|07/09/1987||39-46||5th||-13 1/2||at Seattle Mariners||L||11-5||Wes Gardner||0-5|
|07/10/1987||40-46||5th||-13 1/2||at Seattle Mariners||W||7-4||Calvin Schiraldi||5-4|
|07/11/1987||41-46||5th||-12 1/2||at Seattle Mariners||W||10-4||Roger Clemens||8-6|
|07/12/1987||41-47||5th||-13 1/2||at Seattle Mariners||L||6-1||Al Nipper||7-9|
|07/13/1987||All Star Game Break|
|07/16/1987||41-48||5th||-14 1/2||Oakland Athletics||L||6-3||Roger Clemens||8-7|
|07/17/1987||41-49||5th||-15 1/2||Oakland Athletics||L||11-6||Bob Stanley||3-9|
|07/18/1987||42-49||5th||-14 1/2||Oakland Athletics||W||5-3||Bruce Hurst||10-6|
|07/19/1987||42-50||5th||-14 1/2||Oakland Athletics||L||5-3||Bob Stanley||3-10|
|07/20/1987||42-51||5th||-15 1/2||California Angels||L||3-2||Jeff Sellers||3-3|
|07/21/1987||43-51||5th||-14 1/2||California Angels||W||3-0||Roger Clemens||9-7|
|07/22/1987||43-52||5th||-14 1/2||California Angels||L||6-5||Oil Can Boyd||1-3|
|07/24/1987||44-52||5th||-13 1/2||Seattle Mariners||W||5-4||Bruce Hurst||11-6|
|07/25/1987||45-52||5th||-12 1/2||Seattle Mariners||W||11-5||Tom Bolton||1-0|
|07/26/1987||46-52||5th||-12 1/2||Seattle Mariners||W||11-1||Roger Clemens||10-7|
|07/27/1987||46-53||5th||-13||at Toronto Blue Jays||L||10-8||Calvin Schiraldi||5-5|
|07/28/1987||46-54||5th||-14||at Toronto Blue Jays||L||5-4||Joe Sambito||1-3|
|07/29/1987||47-54||5th||-14||at Toronto Blue Jays||W||6-5||Calvin Schiraldi||6-5|
|07/31/1987||48-54||5th||-14 1/2||at Kansas City Royals||W||4-0||Roger Clemens||11-7|
|08/01/1987||48-55||5th||-14 1/2||at Kansas City Royals||L||4-0||Jeff Sellers||3-4|
|08/02/1987||48-56||5th||-15 1/2||at Kansas City Royals||L||13-5||Bob Stanley||3-11|
|08/03/1987||49-56||5th||-14 1/2||at Texas Rangers||W||11-2||Bruce Hurst||12-6|
|08/04/1987||50-56||5th||-13 1/2||at Texas Rangers||W||8-6||Calvin Schiraldi||7-5|
|08/05/1987||50-57||5th||-14 1/2||at Texas Rangers||L||9-8||Joe Sambito||1-4|
|08/07/1987||51-57||5th||-13 1/2||Kansas City Royals||W||4-3||Jeff Sellers||4-4|
|08/08/1987||52-57||5th||-13||Kansas City Royals||W||8-3||Bruce Hurst||13-6|
|08/09/1987||52-58||5th||-13 1/2||Kansas City Royals||L||8-3||Steve Crawford||4-3|
|08/10/1987||53-58||5th||-12 1/2||Toronto Blue Jays||W||9-1||Roger Clemens||12-7|
|08/11/1987||53-59||5th||-13 1/2||Toronto Blue Jays||L||8-3||Bob Stanley||3-12|
|08/12/1987||53-60||5th||-14 1/2||Toronto Blue Jays||L||10-4||Jeff Sellers||4-5|
|08/14/1987||54-60||5th||-14||Texas Rangers||W||9-3||Bruce Hurst||14-6|
|54-61||5th||-14 1/2||L||9-4||Al Nipper||7-10|
|08/15/1987||55-61||5th||-13 1/2||Texas Rangers||W||7-6||Wes Gardner||1-5|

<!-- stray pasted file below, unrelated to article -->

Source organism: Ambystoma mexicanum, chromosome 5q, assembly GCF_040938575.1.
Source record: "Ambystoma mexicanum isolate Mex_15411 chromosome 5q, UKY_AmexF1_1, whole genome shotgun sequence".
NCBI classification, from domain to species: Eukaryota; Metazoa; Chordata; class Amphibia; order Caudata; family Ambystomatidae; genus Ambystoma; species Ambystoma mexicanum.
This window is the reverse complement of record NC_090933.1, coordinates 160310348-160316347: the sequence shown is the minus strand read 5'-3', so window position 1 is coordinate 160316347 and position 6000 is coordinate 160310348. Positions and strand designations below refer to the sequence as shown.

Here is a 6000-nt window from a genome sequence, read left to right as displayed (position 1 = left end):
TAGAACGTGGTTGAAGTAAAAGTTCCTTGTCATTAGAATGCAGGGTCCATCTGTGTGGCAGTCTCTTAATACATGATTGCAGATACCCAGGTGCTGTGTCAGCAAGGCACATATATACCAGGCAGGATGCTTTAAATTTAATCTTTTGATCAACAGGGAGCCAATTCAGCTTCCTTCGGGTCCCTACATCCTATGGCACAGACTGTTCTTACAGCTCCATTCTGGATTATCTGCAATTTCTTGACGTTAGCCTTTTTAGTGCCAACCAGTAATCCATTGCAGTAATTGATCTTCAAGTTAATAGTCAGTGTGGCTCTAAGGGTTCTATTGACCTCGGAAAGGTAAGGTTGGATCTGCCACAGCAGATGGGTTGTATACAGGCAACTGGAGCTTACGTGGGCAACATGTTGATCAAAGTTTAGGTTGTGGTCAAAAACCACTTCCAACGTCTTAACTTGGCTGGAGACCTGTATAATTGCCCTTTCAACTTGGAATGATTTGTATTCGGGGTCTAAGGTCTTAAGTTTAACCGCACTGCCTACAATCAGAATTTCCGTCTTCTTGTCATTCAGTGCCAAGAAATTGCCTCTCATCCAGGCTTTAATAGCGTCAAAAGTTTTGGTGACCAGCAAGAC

|08/16/1987||56-61||5th||-13 1/2||Texas Rangers||W||12-2||Bob Stanley||4-12|
|08/17/1987||56-62||5th||-14||at Chicago White Sox||L||2-1||Jeff Sellers||4-6|
|08/18/1987||57-62||5th||-14||at Chicago White Sox||W||14-8||Al Nipper||8-10|
|08/19/1987||57-63||5th||-14 1/2||at Chicago White Sox||L||8-3||Bruce Hurst||14-7|
|08/21/1987||58-63||5th||-13 1/2||Minnesota Twins||W||11-3||Roger Clemens||13-7|
|08/22/1987||59-63||5th||-13 1/2||Minnesota Twins||W||6-5||Calvin Schiraldi||8-5|
|08/23/1987||60-63||5th||-13 1/2||Minnesota Twins||W||6-4||Jeff Sellers||5-6|
|08/24/1987||60-64||5th||-13 1/2||Chicago White Sox||L||6-3||Bruce Hurst||14-8|
|08/25/1987||61-64||5th||-13 1/2||Chicago White Sox||W||7-3||Steve Crawford||5-3|
|08/26/1987||61-65||5th||-14 1/2||Chicago White Sox||L||5-3||Roger Clemens||13-8|
|08/27/1987||61-65||5th||-14 1/2||at Pawtucket Red Sox||pp|
|08/28/1987||61-65||5th||-14||at Cleveland Indians||pp|
|08/29/1987||61-66||5th||-15||at Cleveland Indians||L||7-2||Bob Stanley||4-13|
|61-67||5th||-15 1/2||L||2-1||Bruce Hurst||14-9|
|08/30/1987||62-67||5th||-15 1/2||at Cleveland Indians||W||7-3||Roger Clemens||14-8|
|09/01/1987||63-67||5th||-15||at Minnesota Twins||W||9-0||Jeff Sellers||6-6|
|09/02/1987||63-68||5th||-16||at Minnesota Twins||L||5-4||Al Nipper||8-11|
|09/03/1987||63-69||5th||-17||at Minnesota Twins||L||2-1||Wes Gardner||1-6|
|09/04/1987||64-69||5th||-17||Cleveland Indians||W||5-2||Roger Clemens||15-8|
|09/05/1987||64-70||5th||-17||Cleveland Indians||L||15-2||Bob Stanley||4-14|
|09/06/1987||64-71||5th||-17 1/2||Cleveland Indians||L||3-1||Jeff Sellers||6-7|
|09/07/1987||64-72||5th||-18 1/2||New York Yankees||L||9-5||Bruce Hurst||14-10|
|09/08/1987||65-72||5th||-17 1/2||New York Yankees||W||8-6||Al Nipper||9-11|
|09/09/1987||66-72||5th||-18||New York Yankees||W||5-3||Roger Clemens||16-8|
|09/10/1987||67-72||5th||-17||Baltimore Orioles||W||5-4||Joe Sambito||2-4|
|09/11/1987||68-72||5th||-16||Baltimore Orioles||W||9-3||Jeff Sellers||7-7|
|09/12/1987||69-72||5th||-16||Baltimore Orioles||W||4-3||Bruce Hurst||15-10|
|09/13/1987||69-72||5th||-16 1/2||Baltimore Orioles||pp|
|09/14/1987||69-73||5th||-16 1/2||at Detroit Tigers||L||3-0||Roger Clemens||16-9|
|09/15/1987||69-74||5th||-17 1/2||at Detroit Tigers||L||9-8||Steve Crawford||5-4|
|09/16/1987||69-75||5th||-18 1/2||at Detroit Tigers||L||4-1||Jeff Sellers||7-8|
|09/18/1987||69-76||5th||-19 1/2||at Baltimore Orioles||L||9-4||Bruce Hurst||15-11|
|09/19/1987||70-76||5th||-19 1/2||at Baltimore Orioles||pp|
|09/20/1987||71-76||5th||-18 1/2||at Baltimore Orioles||W||5-1||Roger Clemens||17-9|
|09/21/1987||73-76||5th||-17 1/2||Detroit Tigers||W||9-4||Al Nipper||10-11|
|09/22/1987||73-77||5th||-18 1/2||Detroit Tigers||L||8-5||Rob Woodward||1-1|
|09/23/1987||73-78||5th||-19 1/2||Detroit Tigers||L||4-0||Bruce Hurst||15-12|
|09/24/1987||73-79||5th||-20 1/2||at Milwaukee Brewers||L||7-6||Joe Sambito||2-5|
|09/25/1987||74-79||5th||-20 1/2||at Milwaukee Brewers||W||9-2||Roger Clemens||18-9|
|09/26/1987||74-80||5th||-21 1/2||at Milwaukee Brewers||L||3-2||Al Nipper||10-12|
|09/27/1987||74-81||5th||-21 1/2||at Milwaukee Brewers||L||9-6||Bob Stanley||4-15|
|09/28/1987||74-82||5th||-21 1/2||at New York Yankees||L||9-7||Joe Sambito||2-6|
|09/29/1987||74-83||5th||-21 1/2||at New York Yankees||L||6-0||Bruce Hurst||15-13|
|09/30/1987||75-83||5th||-20 1/2||at New York Yankees||W||7-0||Roger Clemens||19-9|
|10/01/1987||76-83||5th||-20||at New York Yankees||W||7-5||Al Nipper||11-12|
|10/02/1987||77-83||5th||-19||Milwaukee Brewers||W||3-2||Wes Gardner||3-6|
|10/03/1987||77-84||5th||-20||Milwaukee Brewers||L||8-4||John Leister||0-2|
|10/04/1987||78-84||5th||-20||Milwaukee Brewers||W||4-0||Roger Clemens||20-9|
|1987 RED SOX BATTING & PITCHING|